Yemen is also a transit and destination country for women and children, primarily from the Horn of Africa, for sex trafficking and forced labor. In 2014, 91,000 migrants from the Horn of Africa landed on the shores of Yemen, and an estimated 20 percent of these arrivals are believed to be unaccompanied children. Ethiopian and Somali women and children travel voluntarily to Yemen with the hope of working in other Gulf countries, but some are subjected to sex trafficking or domestic servitude in Yemen. Others migrate based on fraudulent offers of employment as domestic servants in Yemen, but upon arrival are subjected to sex trafficking or forced labor. Some female refugees are forced into prostitution in Aden and Lahj governorates. Yemeni and Saudi gangs transport African children to Saudi Arabia for the purpose of exploitation. Some refugees and migrants from the Horn of Africa who voluntarily transit Yemen en route to Saudi Arabia and other Gulf countries are abandoned in Yemen and abused by traffickers. There are a large number of Syrian refugees in Yemen, with an estimated 12,000 present at the end of 2014. Syrian refugee women and children begging in the streets in Yemen are highly vulnerable to forced labor and sex trafficking.

The Government of Yemen does not fully comply with the minimum standards for the elimination of trafficking and is not making significant efforts to do so. The government did not provide law enforcement data on its anti-trafficking efforts, nor did it investigate or prosecute government officials complicit in trafficking crimes. The government did not institute formal procedures to identify trafficking victims, nor did it provide protection services to victims. However, the government continued its work with an international organization and NGOs to facilitate the repatriation of thousands of Ethiopian migrants, some of whom were trafficking victims. The government signed a UN action plan to end the use of child soldiers; however, it did not make efforts to effectively implement the plan due to limited capacity and an ongoing civil conflict. The government continued to face serious challenges, which severely impeded its efforts to combat trafficking, including weak government institutions, systemic corruption, economic problems, substantial internal security threats, limited control of much of the countryside, and poor law enforcement capabilities.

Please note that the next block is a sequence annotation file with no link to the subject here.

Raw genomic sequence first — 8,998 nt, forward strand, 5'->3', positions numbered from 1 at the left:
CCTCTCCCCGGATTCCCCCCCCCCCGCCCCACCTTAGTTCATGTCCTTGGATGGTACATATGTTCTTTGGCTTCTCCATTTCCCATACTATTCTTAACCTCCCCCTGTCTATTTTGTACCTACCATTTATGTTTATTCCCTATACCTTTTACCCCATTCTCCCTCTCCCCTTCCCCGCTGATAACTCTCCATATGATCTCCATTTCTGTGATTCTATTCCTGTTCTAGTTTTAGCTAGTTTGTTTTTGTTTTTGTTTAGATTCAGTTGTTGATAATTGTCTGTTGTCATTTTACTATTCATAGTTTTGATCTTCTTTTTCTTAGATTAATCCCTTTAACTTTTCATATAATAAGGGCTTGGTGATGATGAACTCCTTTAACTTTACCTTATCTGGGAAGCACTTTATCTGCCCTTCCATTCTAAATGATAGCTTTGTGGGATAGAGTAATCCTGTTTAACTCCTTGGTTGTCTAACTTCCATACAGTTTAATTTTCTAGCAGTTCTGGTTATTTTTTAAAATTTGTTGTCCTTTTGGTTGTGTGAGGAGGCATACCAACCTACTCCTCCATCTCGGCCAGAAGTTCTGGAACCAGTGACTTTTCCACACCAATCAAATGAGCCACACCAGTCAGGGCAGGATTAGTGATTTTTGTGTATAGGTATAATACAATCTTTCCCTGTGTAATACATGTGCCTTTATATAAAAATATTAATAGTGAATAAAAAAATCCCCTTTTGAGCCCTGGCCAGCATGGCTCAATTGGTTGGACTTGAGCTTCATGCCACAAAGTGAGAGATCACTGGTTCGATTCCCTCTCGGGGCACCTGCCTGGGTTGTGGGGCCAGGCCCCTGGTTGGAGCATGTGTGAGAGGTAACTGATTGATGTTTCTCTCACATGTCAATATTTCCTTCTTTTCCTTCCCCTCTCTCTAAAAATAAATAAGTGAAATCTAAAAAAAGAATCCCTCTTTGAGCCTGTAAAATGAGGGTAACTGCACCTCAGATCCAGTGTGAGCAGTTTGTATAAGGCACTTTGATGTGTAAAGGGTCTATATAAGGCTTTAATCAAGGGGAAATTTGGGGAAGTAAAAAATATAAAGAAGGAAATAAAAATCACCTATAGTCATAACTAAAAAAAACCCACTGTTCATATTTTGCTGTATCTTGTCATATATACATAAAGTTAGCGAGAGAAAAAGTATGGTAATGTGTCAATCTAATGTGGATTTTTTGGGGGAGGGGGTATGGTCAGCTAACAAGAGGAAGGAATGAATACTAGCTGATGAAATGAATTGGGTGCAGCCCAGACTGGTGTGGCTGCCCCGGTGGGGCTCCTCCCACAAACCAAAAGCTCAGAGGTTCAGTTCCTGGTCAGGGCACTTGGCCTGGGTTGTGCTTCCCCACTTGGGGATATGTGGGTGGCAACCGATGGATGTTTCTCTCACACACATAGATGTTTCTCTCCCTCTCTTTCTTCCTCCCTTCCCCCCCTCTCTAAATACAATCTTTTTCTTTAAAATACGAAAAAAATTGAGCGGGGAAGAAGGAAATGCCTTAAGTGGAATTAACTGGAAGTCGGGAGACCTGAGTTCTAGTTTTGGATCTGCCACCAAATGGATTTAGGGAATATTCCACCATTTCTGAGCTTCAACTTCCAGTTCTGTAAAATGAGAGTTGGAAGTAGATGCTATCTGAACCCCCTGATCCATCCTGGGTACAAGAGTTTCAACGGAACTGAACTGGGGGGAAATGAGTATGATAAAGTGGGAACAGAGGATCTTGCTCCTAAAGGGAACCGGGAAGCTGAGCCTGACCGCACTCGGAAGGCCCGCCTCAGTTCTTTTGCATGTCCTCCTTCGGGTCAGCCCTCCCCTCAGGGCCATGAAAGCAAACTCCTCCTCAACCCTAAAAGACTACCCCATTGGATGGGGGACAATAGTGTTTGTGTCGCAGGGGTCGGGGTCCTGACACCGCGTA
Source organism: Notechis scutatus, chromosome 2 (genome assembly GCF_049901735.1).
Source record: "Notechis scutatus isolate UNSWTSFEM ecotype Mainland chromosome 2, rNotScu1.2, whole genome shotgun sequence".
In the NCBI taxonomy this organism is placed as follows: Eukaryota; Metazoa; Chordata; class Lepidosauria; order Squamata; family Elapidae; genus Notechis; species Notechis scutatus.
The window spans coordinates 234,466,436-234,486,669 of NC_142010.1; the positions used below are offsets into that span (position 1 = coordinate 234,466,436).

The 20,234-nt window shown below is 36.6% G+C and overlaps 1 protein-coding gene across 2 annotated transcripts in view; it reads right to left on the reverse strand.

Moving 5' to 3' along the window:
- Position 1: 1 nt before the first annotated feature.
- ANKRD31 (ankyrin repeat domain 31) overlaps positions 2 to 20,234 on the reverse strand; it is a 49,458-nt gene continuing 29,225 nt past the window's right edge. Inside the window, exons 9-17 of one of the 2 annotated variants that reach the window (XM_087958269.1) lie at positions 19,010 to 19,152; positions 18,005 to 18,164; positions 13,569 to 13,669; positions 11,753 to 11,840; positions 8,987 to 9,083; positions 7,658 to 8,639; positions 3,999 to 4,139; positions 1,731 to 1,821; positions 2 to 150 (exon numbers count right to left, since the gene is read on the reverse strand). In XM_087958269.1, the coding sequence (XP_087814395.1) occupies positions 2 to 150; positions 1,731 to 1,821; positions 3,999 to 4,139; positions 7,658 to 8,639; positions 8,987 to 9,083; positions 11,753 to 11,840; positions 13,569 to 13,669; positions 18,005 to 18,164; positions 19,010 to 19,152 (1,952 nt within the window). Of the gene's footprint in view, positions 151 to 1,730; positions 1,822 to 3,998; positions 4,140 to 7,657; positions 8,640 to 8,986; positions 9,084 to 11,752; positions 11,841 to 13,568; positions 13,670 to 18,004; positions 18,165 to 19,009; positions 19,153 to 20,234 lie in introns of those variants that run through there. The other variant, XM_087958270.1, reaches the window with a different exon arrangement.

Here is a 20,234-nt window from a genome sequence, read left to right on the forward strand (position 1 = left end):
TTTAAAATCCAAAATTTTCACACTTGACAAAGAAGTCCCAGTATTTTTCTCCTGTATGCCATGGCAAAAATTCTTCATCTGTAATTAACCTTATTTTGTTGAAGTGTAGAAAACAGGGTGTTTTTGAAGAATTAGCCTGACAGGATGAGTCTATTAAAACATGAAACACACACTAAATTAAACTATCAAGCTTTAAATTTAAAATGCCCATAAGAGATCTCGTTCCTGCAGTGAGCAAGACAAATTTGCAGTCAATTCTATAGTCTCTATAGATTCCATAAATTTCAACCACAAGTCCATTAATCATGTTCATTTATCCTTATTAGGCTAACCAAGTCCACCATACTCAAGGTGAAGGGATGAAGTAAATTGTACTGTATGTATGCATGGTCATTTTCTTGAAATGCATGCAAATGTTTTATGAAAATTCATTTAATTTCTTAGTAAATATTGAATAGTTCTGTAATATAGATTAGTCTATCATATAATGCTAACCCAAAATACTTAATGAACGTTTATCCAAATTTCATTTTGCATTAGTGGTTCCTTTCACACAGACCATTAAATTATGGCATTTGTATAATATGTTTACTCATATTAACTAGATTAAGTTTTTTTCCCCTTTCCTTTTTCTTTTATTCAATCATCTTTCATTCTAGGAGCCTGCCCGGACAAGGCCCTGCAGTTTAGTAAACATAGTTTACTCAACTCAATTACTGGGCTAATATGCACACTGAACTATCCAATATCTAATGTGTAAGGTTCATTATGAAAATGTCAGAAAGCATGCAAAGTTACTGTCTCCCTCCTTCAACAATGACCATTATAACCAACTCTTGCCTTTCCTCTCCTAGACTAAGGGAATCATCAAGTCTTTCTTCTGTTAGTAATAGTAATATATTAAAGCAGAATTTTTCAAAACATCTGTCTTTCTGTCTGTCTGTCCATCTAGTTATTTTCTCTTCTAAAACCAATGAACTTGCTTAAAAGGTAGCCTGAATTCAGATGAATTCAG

Enact and implement anti-trafficking legislation prohibiting all forms of trafficking; significantly increase law enforcement efforts against sex and labor trafficking of women, men, and children; make greater efforts to stop the recruitment and use of child soldiers and provide protection and rehabilitation services to demobilized children; take measures to investigate and eradicate the practice of chattel slavery in Yemen; institute a formal victim identification mechanism to identify and refer trafficking victims to protection services; provide adequate protection, including shelter, to all victims of trafficking; investigate and prosecute government employees complicit in trafficking offenses; continue to work with international organizations and NGOs to identify and provide protection to trafficking victims; ensure trafficking victims are not punished for acts committed as a direct result of being subjected to human trafficking, such as immigration or prostitution violations; implement educational and public awareness campaigns on trafficking, including those discouraging the recruitment and use of child soldiers; adopt and dedicate resources to the national plan of action to combat trafficking; and accede to the 2000 UN TIP Protocol.


The government made minimal discernible law enforcement efforts against human trafficking. The absence of a law criminalizing all forms of trafficking, as well as the government’s continued conflation of trafficking and smuggling, impeded efforts to investigate and prosecute trafficking offenders. Article 248 of Yemen’s penal code prescribes up to 10 years’ imprisonment for any person who “buys, sells, or gives [a human being] as a present, or deals in human beings; and anyone who brings into the country or exports from it a human being with the intent of taking advantage of him.” This statute’s prescribed penalty is commensurate with penalties prescribed for other serious crimes, such as rape; however, its narrow focus on transactions and movement means many forms of sex trafficking and forced labor are not criminalized. Article 161 of the Child Rights Law criminalizes the prostitution of children. The government’s inter-ministerial National Technical Committee to Combat Human Trafficking drafted anti-trafficking legislation with the assistance of an international organization; however, the status of this draft legislation remained unknown following the dissolution of the government in January 2015.